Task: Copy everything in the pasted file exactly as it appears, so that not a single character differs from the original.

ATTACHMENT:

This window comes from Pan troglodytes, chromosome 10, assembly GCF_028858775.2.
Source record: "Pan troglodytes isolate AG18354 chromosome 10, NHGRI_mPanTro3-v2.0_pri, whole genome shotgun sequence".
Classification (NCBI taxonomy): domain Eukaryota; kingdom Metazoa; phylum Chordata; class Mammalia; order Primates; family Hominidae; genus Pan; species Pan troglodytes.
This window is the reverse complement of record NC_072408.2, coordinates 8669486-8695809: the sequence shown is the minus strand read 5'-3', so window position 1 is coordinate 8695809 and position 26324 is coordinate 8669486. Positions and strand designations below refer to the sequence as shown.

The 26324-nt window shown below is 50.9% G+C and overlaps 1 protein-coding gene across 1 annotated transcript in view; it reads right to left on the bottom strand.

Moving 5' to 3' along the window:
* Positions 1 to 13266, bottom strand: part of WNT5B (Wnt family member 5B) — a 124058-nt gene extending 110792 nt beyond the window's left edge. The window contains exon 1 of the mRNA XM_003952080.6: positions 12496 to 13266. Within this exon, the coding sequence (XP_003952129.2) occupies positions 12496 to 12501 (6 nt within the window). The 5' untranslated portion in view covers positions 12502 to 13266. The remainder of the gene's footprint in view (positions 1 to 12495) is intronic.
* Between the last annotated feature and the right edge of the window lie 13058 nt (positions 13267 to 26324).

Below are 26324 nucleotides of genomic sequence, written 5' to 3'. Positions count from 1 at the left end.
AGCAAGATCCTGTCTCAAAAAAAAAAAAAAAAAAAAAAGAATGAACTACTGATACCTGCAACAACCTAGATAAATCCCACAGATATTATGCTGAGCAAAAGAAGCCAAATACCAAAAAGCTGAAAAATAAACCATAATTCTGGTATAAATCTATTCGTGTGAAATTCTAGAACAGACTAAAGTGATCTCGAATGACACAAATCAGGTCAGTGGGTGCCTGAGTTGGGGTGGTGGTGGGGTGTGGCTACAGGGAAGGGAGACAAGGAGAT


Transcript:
This window comes from Pan troglodytes, chromosome 10, assembly GCF_028858775.2.
Source record: "Pan troglodytes isolate AG18354 chromosome 10, NHGRI_mPanTro3-v2.0_pri, whole genome shotgun sequence".
Classification (NCBI taxonomy): domain Eukaryota; kingdom Metazoa; phylum Chordata; class Mammalia; order Primates; family Hominidae; genus Pan; species Pan troglodytes.
This window is the reverse complement of record NC_072408.2, coordinates 8669486-8695809: the sequence shown is the minus strand read 5'-3', so window position 1 is coordinate 8695809 and position 26324 is coordinate 8669486. Positions and strand designations below refer to the sequence as shown.

The 26324-nt window shown below is 50.9% G+C and overlaps 1 protein-coding gene across 1 annotated transcript in view; it reads right to left on the bottom strand.

Moving 5' to 3' along the window:
* Positions 1 to 13266, bottom strand: part of WNT5B (Wnt family member 5B) — a 124058-nt gene extending 110792 nt beyond the window's left edge. The window contains exon 1 of the mRNA XM_003952080.6: positions 12496 to 13266. Within this exon, the coding sequence (XP_003952129.2) occupies positions 12496 to 12501 (6 nt within the window). The 5' untranslated portion in view covers positions 12502 to 13266. The remainder of the gene's footprint in view (positions 1 to 12495) is intronic.
* Between the last annotated feature and the right edge of the window lie 13058 nt (positions 13267 to 26324).

Below are 26324 nucleotides of genomic sequence, written 5' to 3'. Positions count from 1 at the left end.
AGCAAGATCCTGTCTCAAAAAAAAAAAAAAAAAAAAAAGAATGAACTACTGATACCTGCAACAACCTAGATAAATCCCACAGATATTATGCTGAGCAAAAGAAGCCAAATACCAAAAAGCTGAAAAATAAACCATAATTCTGGTATAAATCTATTCGTGTGAAATTCTAGAACAGACTAAAGTGATCTCGAATGACACAAATCAGGTCAGTGGGTGCCTGAGTTGGGGTGGTGGTGGGGTGTGGCTACAGGGAAGGGAGACAAGGAGAT